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HomeHealth & FitnessFour Genes Discovered To Increase Risk of Suicidal Thoughts and Actions

Four Genes Discovered To Increase Risk of Suicidal Thoughts and Actions

Suicide is a serious public health issue that affects individuals of all ages, races, and socioeconomic backgrounds. It is the 10th leading cause of death in the United States, with nearly 45,000 people dying by suicide each year. Suicide is preventable and it’s important to recognize the warning signs and seek help if you or someone you know is struggling with suicidal thoughts.

A genome-wide analysis has identified genes that commonly appear in veterans who have a documented history of suicidal thoughts or actions.

A comprehensive study involving military members, led by researchers at Duke University and the Durham VA, has uncovered four genes linked to an increased likelihood of suicidal thoughts and behaviors.

Although further research is required to determine if these genetic markers can lead to targeted treatments, the study’s findings provide a deeper understanding of how inherited risk factors contribute to the development of suicidal thoughts and actions.

“It’s important to note that these genes do not predestine anyone to problems, but it’s also important to understand that there could be heightened risks, particularly when combined with life events,” said Nathan Kimbrel, Ph.D., associate professor in the Department of Psychiatry & Behavioral Sciences at Duke and co-lead author of the study publishing online Dec. 14 in the journal JAMA Psychiatry.

Kimbrel and colleagues, including co-lead author Allison Ashley-Koch, professor in the Department of Medicine at Duke, conducted a large, diverse, genome-wide analysis using data from 633,778 U.S. military veterans. Of the participants, 71.4% were of European ancestry; 19.1% African ancestry; 8.1% Hispanic; 1.3% Asian. Study participants were primarily male, with 9% female.

Within that group of veterans, 121,211 cases of suicidal thoughts or actions were identified from medical records. Participants were classified as controls if they had no documented lifetime history of self-harm behaviors.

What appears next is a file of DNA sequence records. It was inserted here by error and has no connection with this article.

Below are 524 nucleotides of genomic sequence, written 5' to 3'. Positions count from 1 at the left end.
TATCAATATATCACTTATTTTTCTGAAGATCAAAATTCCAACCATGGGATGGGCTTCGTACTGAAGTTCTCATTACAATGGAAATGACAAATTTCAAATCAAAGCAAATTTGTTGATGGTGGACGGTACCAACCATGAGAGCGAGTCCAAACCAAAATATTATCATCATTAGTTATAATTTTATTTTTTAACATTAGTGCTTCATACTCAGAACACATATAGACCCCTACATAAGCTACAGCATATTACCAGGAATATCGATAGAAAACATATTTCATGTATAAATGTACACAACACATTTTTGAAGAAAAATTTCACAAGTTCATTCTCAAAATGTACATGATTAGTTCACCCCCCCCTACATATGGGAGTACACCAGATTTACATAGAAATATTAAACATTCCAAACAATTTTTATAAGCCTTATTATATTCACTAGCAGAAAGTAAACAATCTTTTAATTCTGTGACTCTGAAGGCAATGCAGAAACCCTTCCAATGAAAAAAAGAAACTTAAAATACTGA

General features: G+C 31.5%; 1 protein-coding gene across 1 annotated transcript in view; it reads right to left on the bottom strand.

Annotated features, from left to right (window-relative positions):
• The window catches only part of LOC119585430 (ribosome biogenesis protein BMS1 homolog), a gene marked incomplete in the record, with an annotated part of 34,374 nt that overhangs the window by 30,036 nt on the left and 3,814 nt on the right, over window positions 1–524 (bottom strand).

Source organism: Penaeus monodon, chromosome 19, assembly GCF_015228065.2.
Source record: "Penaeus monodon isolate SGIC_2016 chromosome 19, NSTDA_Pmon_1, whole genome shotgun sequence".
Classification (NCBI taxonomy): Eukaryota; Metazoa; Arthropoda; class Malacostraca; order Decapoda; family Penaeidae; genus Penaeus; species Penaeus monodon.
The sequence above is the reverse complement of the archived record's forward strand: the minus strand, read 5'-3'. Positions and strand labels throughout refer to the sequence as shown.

Through a genome-wide analysis of blood samples, the researchers identified numerous genes that were evident among participants with documented cases of suicidal thoughts or actions, regardless of their ancestral background. Four genes had the strongest links, and have been previously associated with psychiatric conditions:

  • ESR1, an estrogen receptor, has been previously identified as a causal genetic driver gene of <span class="glossaryLink" aria-describedby="tt" data-cmtooltip="
    Post-traumatic stress disorder (PTSD) is a psychiatric disorder that develops in some people who have experienced or witnessed a shocking, scary, or dangerous event.

    ” data-gt-translate-attributes='[{“attribute”:”data-cmtooltip”, “format”:”html”}]’>PTSD and depression, which are risk factors for suicidal behaviors among veterans. Estrogen is also suspected as a cause of sex differences in depression rates, and loss of ESR1 has been found to produce effects on brain tissue in men.

  • DRD2, a dopamine receptor, has been associated with suicide attempts, schizophrenia, mood disorders, <span class="glossaryLink" aria-describedby="tt" data-cmtooltip="
    Attention deficit hyperactivity disorder (ADHD) is a neurodevelopmental disorder characterized by an ongoing pattern of excessive amounts of inattention, hyperactivity, carelessness, and impulsivity that are pervasive, impairing, and otherwise age-inappropriate.

    ” data-gt-translate-attributes='[{“attribute”:”data-cmtooltip”, “format”:”html”}]’>ADHD, risky behaviors, and alcohol use disorder.

  • DCC, which is expressed in brain tissue across the lifespan, has been associated with multiple psychiatric conditions and is elevated in the brains of people who die by suicide.
  • TRAF3 is associated with antisocial behavior, substance use, and ADHD. Lithium — a gold standard treatment for bipolar disorder shown to reduce suicide risk — modulates the expression of TRAF3 and several other inflammatory genes.

In addition to those genes, the researchers also identified nine additional ancestry-specific risk genes.

“While genes account for a small amount of risk relative to other factors, we need to better understand the biological pathways that underly a person’s risk for engaging in suicidal behavior,” Kimbrel said. “Suicide is the cause of over 700,000 deaths annually and is the fourth-leading cause of death among people ages 15 to 29 years old. The more we know, the better we can prevent these tragic deaths.”

Reference: “Identification of Novel, Replicable Genetic Risk Loci for Suicidal Thoughts and Behaviors Among US Military Veterans” by Nathan A. Kimbrel, Ph.D., Allison E. Ashley-Koch, Ph.D., Xue J. Qin, Ph.D., Jennifer H. Lindquist, MS, Melanie E. Garrett, MS, Michelle F. Dennis, BA, Lauren P. Hair, MA, Jennifer E. Huffman, Ph.D., Daniel A. Jacobson, Ph.D., Ravi K. Madduri, Ph.D., Jodie A. Trafton, Ph.D., Hilary Coon, Ph.D., Anna R. Docherty, Ph.D., Niamh Mullins, Ph.D., Douglas M. Ruderfer, Ph.D., Philip D. Harvey, Ph.D., Benjamin H. McMahon, Ph.D., David W. Oslin, MD, Jean C. Beckham, Ph.D., Elizabeth R. Hauser, Ph.D., Michael A. Hauser, Ph.D., for the Million Veteran Program Suicide Exemplar Workgroup, the International Suicide Genetics Consortium, the Veterans Affairs Mid-Atlantic Mental Illness Research, Education, and Clinical Center Workgroup, and the Veterans Affairs Million Veteran Program, 14 December 2022, JAMA Psychiatry.
DOI: 10.1001/jamapsychiatry.2022.3896



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